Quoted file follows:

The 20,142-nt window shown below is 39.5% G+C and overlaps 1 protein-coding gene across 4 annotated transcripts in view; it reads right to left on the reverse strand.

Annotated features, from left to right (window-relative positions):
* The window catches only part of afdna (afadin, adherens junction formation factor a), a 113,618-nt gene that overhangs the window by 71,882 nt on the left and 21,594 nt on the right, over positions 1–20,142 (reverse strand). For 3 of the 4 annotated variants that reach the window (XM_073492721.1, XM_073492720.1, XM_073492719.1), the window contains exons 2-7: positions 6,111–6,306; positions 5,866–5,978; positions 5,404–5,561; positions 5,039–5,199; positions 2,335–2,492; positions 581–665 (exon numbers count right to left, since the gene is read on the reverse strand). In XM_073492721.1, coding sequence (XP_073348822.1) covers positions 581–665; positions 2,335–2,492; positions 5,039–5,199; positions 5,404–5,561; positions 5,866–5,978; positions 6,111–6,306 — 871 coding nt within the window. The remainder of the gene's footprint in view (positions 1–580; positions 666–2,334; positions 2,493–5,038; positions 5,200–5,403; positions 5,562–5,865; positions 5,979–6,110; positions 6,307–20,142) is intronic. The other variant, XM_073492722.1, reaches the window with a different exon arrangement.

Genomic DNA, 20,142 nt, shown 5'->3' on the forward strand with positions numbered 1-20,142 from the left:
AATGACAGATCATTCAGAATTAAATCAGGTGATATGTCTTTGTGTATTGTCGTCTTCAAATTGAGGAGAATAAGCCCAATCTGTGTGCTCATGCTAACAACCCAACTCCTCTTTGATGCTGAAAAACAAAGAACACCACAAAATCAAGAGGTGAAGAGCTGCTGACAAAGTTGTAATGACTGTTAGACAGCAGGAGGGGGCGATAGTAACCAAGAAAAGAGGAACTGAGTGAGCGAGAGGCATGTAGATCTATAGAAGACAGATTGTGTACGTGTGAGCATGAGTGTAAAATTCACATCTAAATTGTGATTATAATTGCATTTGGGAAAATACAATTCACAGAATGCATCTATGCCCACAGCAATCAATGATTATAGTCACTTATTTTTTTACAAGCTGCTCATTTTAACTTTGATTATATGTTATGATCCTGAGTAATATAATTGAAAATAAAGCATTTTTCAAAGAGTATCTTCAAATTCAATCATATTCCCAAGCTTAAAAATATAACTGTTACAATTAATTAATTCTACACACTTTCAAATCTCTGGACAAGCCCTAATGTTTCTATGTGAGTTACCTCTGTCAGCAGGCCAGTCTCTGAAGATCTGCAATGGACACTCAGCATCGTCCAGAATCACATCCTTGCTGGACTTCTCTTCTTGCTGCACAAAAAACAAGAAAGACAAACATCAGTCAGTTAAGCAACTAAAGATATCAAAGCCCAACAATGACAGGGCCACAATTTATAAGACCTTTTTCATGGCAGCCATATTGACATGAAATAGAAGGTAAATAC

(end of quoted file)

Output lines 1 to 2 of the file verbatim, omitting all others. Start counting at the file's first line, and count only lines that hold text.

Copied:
The 20,142-nt window shown below is 39.5% G+C and overlaps 1 protein-coding gene across 4 annotated transcripts in view; it reads right to left on the reverse strand.

Annotated features, from left to right (window-relative positions):